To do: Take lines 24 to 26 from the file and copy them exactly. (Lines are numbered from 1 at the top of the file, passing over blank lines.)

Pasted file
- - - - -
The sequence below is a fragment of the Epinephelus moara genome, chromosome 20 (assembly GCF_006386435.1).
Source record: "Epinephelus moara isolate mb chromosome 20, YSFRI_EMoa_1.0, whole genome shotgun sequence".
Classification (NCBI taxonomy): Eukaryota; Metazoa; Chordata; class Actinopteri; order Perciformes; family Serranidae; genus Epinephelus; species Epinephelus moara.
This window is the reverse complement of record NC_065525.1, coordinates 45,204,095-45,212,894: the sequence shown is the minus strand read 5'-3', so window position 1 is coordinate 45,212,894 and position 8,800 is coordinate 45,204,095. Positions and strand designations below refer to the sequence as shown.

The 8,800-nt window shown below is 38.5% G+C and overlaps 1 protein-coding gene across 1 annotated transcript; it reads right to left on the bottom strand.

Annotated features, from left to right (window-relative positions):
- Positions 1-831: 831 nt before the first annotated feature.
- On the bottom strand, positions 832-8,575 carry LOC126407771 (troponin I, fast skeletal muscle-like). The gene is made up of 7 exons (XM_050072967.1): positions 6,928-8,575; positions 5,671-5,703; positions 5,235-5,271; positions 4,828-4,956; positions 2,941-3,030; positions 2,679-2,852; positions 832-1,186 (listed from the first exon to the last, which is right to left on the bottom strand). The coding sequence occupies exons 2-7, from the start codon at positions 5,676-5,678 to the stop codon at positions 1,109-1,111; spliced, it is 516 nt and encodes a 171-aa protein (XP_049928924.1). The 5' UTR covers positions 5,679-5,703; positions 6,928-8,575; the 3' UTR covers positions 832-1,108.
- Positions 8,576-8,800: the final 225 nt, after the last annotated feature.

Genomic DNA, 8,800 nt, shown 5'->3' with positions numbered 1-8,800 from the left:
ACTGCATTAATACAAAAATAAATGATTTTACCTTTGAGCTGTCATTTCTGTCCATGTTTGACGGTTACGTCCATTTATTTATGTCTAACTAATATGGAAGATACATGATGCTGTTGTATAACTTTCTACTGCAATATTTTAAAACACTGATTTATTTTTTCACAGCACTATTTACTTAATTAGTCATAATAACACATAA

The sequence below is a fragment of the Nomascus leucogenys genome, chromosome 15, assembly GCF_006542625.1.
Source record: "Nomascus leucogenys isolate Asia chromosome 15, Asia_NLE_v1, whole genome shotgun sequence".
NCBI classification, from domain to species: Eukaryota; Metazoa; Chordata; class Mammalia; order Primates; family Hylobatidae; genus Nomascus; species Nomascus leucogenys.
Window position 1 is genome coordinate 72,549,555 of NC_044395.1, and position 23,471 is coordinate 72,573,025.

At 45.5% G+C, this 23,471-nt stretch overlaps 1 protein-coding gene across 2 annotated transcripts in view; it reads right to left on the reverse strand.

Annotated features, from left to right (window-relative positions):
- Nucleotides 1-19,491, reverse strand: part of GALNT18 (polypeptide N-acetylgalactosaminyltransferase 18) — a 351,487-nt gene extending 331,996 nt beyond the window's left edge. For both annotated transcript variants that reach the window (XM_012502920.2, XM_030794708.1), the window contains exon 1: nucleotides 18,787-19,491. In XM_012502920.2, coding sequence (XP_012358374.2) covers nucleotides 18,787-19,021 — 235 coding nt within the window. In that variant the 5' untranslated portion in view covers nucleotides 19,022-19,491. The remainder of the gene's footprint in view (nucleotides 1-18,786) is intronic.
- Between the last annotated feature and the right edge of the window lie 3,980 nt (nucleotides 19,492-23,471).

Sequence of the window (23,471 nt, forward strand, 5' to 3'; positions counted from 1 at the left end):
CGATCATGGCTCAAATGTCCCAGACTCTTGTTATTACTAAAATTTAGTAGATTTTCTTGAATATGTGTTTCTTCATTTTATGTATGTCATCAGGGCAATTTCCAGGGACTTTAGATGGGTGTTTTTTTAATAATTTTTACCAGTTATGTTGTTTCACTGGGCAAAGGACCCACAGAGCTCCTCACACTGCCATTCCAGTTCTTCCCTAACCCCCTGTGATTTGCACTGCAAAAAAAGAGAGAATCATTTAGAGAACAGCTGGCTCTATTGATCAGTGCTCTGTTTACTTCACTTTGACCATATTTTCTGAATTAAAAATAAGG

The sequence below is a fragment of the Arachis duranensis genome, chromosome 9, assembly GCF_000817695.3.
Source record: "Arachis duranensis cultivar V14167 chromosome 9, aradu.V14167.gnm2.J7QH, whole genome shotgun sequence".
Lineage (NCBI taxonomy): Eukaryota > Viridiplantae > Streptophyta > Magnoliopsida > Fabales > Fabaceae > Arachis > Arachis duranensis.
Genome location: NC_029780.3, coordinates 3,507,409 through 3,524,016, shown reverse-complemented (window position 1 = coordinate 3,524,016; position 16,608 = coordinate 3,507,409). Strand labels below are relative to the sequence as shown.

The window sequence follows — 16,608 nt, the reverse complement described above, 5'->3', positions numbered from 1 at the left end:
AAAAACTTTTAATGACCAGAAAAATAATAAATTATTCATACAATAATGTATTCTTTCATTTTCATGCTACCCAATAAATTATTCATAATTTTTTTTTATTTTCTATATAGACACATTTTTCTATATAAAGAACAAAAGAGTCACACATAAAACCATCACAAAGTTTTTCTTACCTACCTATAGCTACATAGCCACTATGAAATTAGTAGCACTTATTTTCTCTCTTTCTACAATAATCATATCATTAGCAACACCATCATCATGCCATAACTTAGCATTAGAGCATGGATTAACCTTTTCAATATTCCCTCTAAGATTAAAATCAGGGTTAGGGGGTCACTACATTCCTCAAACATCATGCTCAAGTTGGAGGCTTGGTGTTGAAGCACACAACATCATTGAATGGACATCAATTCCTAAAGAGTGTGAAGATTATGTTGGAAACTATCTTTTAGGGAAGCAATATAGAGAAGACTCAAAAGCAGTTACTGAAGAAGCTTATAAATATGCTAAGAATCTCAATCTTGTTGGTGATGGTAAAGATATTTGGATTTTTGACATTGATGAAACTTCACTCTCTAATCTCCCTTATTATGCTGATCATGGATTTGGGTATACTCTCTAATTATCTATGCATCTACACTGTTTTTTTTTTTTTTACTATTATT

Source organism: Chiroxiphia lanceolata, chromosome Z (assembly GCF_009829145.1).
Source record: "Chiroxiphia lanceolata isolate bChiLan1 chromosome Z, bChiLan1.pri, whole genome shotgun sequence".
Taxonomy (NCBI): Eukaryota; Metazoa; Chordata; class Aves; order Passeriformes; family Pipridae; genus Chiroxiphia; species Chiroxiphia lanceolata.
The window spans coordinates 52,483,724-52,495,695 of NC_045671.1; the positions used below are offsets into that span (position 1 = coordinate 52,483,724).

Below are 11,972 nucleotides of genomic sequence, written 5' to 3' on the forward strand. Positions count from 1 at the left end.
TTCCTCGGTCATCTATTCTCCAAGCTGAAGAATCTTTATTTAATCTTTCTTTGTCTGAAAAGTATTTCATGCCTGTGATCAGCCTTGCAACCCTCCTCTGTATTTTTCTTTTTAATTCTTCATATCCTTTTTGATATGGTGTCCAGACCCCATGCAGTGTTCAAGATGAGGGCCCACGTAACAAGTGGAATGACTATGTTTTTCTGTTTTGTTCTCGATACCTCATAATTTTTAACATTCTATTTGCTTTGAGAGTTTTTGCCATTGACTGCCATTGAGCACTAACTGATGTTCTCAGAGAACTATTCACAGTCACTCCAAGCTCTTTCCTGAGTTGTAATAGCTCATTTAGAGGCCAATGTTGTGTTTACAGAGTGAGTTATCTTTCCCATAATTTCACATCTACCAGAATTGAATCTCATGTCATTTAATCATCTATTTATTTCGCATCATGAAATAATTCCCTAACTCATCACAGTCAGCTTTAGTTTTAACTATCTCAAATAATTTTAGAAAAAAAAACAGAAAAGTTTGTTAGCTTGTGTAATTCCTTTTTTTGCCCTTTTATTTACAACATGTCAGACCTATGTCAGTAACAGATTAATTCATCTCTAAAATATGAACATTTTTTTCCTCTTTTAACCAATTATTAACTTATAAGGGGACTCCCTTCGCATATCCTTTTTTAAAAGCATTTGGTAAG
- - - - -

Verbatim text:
Lineage (NCBI taxonomy): Eukaryota > Viridiplantae > Streptophyta > Magnoliopsida > Fabales > Fabaceae > Arachis > Arachis duranensis.
Genome location: NC_029780.3, coordinates 3,507,409 through 3,524,016, shown reverse-complemented (window position 1 = coordinate 3,524,016; position 16,608 = coordinate 3,507,409). Strand labels below are relative to the sequence as shown.

The window sequence follows — 16,608 nt, the reverse complement described above, 5'->3', positions numbered from 1 at the left end: